“Leica Microsystems is and always has been committed to developing innovative new ways to support its customer’s needs and requirements. In delicate neurosurgery the outstanding optical quality provided by our microscopes is not always enough. This customer pain point motivated us to develop innovative new ways to augment surgical visualization so that surgeons can operate with as much knowledge and confidence as possible,” says Markus Lusser, President Leica Microsystems. “Moreover, we ensure these new augmented technologies can be fully integrated into our premium neurosurgical microscope at any time. This gives surgeons and hospitals complete flexibility, protects their investment, and helps them remain at the cutting edge when we introduce the next advance in augmented reality imaging.”
GLOW800 augmented reality fluorescence will combine the high contrast of Near Infrared (NIR) fluorescence imaging with the full visual spectrum of white light into a single, real-time image. Instead of today’s cumbersome workflow of switching between the white light microscope view and a black and white fluorescence image, the surgeons will be able to see the white light image combined with colored NIR fluorescence flow in real-time. By overlaying the colored AR fluorescence image in the oculars, the surgeon has a more complete view of anatomical structures with no interruption or reorientation needed.
Register now to be the first to receive further details of GLOW800 and be informed of the launch date before anyone else!
Interview with Dr. Seenu M. Hariprasad, University of Chicago
Most ophthalmic surgeons agree that optimal visualization is a key criterion when choosing a surgical microscope. However as more and more digital technologies enter the OR, the microscope is becoming more than a pure optical tool.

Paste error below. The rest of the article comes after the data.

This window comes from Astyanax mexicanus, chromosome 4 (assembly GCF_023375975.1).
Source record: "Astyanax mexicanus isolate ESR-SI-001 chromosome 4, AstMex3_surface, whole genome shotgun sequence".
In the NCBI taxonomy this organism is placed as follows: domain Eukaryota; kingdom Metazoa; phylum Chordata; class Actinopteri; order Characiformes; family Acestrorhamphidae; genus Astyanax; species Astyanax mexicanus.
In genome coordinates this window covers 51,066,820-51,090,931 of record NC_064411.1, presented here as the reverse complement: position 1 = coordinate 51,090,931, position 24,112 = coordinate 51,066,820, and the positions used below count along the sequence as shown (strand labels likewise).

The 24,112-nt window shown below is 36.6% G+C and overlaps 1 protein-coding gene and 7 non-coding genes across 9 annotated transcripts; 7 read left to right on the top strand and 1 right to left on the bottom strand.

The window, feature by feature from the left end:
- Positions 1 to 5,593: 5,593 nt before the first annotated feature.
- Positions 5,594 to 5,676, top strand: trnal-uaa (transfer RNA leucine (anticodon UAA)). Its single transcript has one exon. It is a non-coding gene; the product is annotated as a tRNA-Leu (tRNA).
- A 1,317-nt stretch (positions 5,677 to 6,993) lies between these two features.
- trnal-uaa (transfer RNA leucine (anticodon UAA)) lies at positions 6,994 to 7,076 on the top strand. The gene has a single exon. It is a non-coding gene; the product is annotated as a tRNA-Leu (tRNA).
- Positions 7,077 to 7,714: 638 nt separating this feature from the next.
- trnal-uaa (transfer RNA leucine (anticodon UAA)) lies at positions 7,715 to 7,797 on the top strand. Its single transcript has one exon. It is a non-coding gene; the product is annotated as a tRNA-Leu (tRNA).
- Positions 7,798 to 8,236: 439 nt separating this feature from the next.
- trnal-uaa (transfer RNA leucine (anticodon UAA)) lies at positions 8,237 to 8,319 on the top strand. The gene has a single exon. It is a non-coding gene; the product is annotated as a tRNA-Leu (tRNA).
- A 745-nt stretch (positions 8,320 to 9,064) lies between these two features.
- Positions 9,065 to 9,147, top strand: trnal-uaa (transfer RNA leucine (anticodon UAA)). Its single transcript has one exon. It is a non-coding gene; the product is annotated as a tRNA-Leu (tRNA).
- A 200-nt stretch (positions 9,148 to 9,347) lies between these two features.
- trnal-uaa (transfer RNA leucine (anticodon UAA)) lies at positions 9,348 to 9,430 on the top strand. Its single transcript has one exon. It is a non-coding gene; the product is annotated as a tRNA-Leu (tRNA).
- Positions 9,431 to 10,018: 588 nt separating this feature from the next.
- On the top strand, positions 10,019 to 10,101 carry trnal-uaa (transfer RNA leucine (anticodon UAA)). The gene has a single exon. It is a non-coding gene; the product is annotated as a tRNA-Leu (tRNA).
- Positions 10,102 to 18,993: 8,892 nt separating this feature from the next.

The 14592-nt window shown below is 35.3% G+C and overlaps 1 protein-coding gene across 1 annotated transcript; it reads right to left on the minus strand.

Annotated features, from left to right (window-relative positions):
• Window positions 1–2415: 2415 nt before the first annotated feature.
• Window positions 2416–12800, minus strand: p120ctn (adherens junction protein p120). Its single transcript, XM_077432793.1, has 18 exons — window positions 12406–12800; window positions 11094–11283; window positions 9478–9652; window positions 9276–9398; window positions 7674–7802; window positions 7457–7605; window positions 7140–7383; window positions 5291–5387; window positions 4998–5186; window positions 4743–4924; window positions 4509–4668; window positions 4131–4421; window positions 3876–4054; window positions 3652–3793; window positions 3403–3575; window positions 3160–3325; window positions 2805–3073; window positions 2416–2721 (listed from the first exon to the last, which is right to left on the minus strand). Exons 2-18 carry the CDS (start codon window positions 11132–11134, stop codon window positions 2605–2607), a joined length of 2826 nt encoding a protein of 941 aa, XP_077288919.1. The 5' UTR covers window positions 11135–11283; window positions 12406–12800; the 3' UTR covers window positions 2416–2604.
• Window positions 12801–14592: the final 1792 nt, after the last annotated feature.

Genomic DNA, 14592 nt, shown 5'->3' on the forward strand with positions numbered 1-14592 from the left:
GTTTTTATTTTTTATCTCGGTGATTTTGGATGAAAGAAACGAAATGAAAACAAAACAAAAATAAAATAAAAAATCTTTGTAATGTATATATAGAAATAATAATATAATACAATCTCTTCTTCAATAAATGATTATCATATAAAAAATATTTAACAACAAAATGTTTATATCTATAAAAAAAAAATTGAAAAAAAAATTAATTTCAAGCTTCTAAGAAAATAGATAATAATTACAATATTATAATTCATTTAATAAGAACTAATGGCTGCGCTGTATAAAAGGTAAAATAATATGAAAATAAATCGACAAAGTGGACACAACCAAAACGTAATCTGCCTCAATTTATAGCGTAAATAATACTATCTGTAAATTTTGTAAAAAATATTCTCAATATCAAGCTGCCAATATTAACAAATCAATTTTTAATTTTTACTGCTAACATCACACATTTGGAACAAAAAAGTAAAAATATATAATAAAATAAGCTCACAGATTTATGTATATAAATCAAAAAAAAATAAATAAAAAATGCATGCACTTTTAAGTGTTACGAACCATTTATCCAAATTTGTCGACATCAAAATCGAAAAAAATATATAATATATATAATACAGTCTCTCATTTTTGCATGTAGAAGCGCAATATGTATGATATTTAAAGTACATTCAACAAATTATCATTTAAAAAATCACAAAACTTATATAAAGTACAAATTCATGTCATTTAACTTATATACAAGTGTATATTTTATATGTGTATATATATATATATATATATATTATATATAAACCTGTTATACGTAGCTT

Seenu M. Hariprasad, MD, is the Chief of the Vitreoretinal Service, Director of Clinical Research and Shui-Chin Lee Professor of Ophthalmology and Visual Science at the University of Chicago. He believes the Proveo 8 ophthalmic microscope represents the first of a new generation of ophthalmic microscopes that not only deliver outstanding optical quality, but also serve as a flexible and upgradeable platform for the integration of digital imaging technologies.
What do you see as the advantages of the modular design of the Proveo microscope?
Dr. Hariprasad: Eleven years ago, my hospital purchased a scope for retina surgery that could not be upgraded. In contrast, the Proveo 8 ophthalmic microscope can be used for anterior and posterior surgeries, and expanded and upgraded through time. The ability to expand the scope is essentially the ability to extend its life. A facility makes a major investment in a microscope, and when a new technology comes along in a few years, a new component can be added to the scope. If the scope is not expandable and cannot accept the new component, then the facility has to replace the scope at a much greater expense.
With rapidly evolving medical technologies, we do not know what will come along — even in the near future — so it makes sense to have the ability to expand. One example is intrasurgical OCT, an exciting new development from a retina perspective that is in its infancy today. The Proveo 8 microscope is built to accept an integrated OCT component for future integration. As well as the possibility to upgrade with future developments, the microscope also enables sophisticated recording devices, Toric Alignment Navigation, and 3D viewing to be added at any time.
The Proveo 8 microscope is designed for anterior and posterior surgeries – what benefit does that offer you and your hospital?
Dr. Hariprasad: The versatility for different ophthalmic surgeons is an enormous advantage because it doubles the potential use and return on a large investment, while potentially eliminating the need for two microscopes, depending on the setting and volume. Hospitals are happy to get something that all doctors can use.